Karsten Jensen

Fitness Profesisonal Online Radio Show 014: Interview with Karsten Jensen

Welcome to the Fitness Professional Online Radio Show where you get access to fitness industry news, tips and insights from professionals around the world. Visit us at FitnessProfessionalOnline.com and now, your host, Doug Holt.

Doug Holt: Hello and welcome to another edition of Fitness Professional Online Radio Show. I’m your host, Doug Holt and I’m here with you today on a beautiful sunny Santa Barbara Monday. Note in where it’s like where a year lived in as we’re getting calls all the way in Canada. I appreciate that last few calls had gotten based on our show with Lori. We got another great Canadian resident, Karsten Jensen who’s going to be on our call today. We’ll bring him in on the show.

For those of you that don’t know, Karsten has 15 years of experience as a strength and conditioning coach and as a founder and owner of Yes To Strength, a company committed to educating strength coaches, personal trainers and world class athletes on how to develop unlimited strength, power, speed and endurance by working with the inherent mechanisms of body, mind and spirit. He is the creator of A Flexible Periodization Method which I have read and I highly recommend everybody going out and checking out and has worked with Olympic World Class and internal level athletes from 21 sports over the last two decades. He is the first strength coach who creates complete systems of periodization.

I want to thank all of you that have been sending in those emails and leaving the voice messages on our line. It’s been great to get your feedback and words of encouragement. I also always appreciate your feedback on how we’re doing for FitnessProfessionalOnline.com and how I’m doing myself on this radio show. Hopefully, I’m getting a little better over time. It’s definitely not my forte. Had been in the strength and conditioning world for gosh, almost two decades now being recorded isn’t my thing but I do appreciate that feedback and I always take in the consideration. If there’s anything we can do for you, let us know. But I don’t want to waste your time. I really am excited about having Karsten in. He’s one of those guys that you can talk to for days. So I want to get to the information and get to Karsten. So let’s bring him on into the show.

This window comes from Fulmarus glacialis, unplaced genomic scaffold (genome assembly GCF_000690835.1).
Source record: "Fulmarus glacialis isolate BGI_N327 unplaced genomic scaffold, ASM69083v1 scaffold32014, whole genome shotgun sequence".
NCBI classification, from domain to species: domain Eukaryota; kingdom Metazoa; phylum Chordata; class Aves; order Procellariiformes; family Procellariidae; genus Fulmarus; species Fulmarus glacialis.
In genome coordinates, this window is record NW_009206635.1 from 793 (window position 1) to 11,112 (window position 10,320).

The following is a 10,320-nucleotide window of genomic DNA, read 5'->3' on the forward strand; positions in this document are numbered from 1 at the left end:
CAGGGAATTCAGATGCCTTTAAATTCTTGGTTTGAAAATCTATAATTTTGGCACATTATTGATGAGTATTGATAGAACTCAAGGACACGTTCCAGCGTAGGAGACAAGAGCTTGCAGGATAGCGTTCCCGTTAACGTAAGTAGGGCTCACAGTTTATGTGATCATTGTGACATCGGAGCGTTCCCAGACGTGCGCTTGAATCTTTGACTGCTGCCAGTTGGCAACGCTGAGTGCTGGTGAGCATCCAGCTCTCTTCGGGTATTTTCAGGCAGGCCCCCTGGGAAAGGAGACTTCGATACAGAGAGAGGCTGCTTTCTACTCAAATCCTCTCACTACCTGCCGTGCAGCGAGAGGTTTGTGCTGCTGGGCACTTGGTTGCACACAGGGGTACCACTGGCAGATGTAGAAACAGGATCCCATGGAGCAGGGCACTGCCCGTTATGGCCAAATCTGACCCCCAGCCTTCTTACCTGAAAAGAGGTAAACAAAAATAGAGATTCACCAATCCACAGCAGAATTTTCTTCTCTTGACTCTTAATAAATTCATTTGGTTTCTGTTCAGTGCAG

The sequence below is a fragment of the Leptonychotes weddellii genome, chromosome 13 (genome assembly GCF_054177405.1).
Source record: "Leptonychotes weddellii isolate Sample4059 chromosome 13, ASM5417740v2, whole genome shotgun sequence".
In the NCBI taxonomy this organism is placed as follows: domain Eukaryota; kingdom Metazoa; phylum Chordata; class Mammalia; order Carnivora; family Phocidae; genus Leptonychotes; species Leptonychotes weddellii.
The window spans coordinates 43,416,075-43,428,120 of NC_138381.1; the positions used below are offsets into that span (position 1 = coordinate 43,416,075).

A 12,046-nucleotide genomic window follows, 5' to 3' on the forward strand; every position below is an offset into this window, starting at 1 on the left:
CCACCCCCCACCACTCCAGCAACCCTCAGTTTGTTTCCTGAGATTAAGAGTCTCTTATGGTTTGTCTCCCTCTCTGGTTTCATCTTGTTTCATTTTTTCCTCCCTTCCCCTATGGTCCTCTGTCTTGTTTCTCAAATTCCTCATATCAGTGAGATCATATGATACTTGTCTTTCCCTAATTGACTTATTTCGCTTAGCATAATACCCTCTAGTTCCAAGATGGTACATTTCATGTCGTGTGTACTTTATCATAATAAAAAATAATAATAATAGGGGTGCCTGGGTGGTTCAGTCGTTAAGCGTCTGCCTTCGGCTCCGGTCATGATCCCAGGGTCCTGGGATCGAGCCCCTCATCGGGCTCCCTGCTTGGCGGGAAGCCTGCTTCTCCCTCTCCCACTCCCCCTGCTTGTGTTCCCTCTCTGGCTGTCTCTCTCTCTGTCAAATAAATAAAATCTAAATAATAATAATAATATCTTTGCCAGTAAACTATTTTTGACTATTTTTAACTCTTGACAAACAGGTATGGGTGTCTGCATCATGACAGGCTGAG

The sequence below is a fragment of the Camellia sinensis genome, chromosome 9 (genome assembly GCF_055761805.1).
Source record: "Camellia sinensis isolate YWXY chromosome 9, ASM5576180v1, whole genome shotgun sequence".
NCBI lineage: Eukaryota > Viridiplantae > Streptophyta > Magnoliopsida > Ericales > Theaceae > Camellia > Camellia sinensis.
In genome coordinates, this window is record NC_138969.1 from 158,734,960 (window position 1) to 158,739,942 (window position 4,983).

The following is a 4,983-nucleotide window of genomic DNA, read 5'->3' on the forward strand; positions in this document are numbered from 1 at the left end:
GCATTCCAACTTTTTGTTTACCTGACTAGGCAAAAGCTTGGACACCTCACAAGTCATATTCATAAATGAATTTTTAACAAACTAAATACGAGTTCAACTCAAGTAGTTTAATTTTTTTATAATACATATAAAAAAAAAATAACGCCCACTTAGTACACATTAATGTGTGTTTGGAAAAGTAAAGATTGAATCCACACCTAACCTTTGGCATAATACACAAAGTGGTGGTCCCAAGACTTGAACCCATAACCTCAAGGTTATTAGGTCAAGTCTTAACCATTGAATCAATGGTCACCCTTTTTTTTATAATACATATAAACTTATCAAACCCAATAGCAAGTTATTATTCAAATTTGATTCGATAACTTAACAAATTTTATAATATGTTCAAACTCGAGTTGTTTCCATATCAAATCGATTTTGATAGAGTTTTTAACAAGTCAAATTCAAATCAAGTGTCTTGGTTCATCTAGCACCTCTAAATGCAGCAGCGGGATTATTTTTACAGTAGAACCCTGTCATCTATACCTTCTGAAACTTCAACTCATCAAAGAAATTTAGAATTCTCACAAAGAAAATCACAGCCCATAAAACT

Doug Holt: Hi Karsten, thank you so much for being with us today. I really appreciate it.

Karsten Jensen: Hey, Doug. Thank you.

Doug Holt: So we are talking offline briefly about a few things and tell me a little bit, about obviously you got over 15 years of experience and most people probably know of you from your Yes To Strength but you started out actually working with trained Olympic athletes. Can you tell us a little bit more about that?

Karsten Jensen: Yeah, I can. That was mainly in the Danish Sports System from ’99 to 2007 and then I was fortunate enough to work with their Olympic athletes approaching different sports in the Danish Sports System. What was really cool about it was that I was hired to do individualized-training programs. So I had the luxury, so to speak, to invest a lot of time in each athlete in a very small group and that taught me a lot.

Doug Holt: I bet absolutely. So going from that experience, working on that system, how do you get from there which is I’m guessing probably close to 15 years ago to where you are today?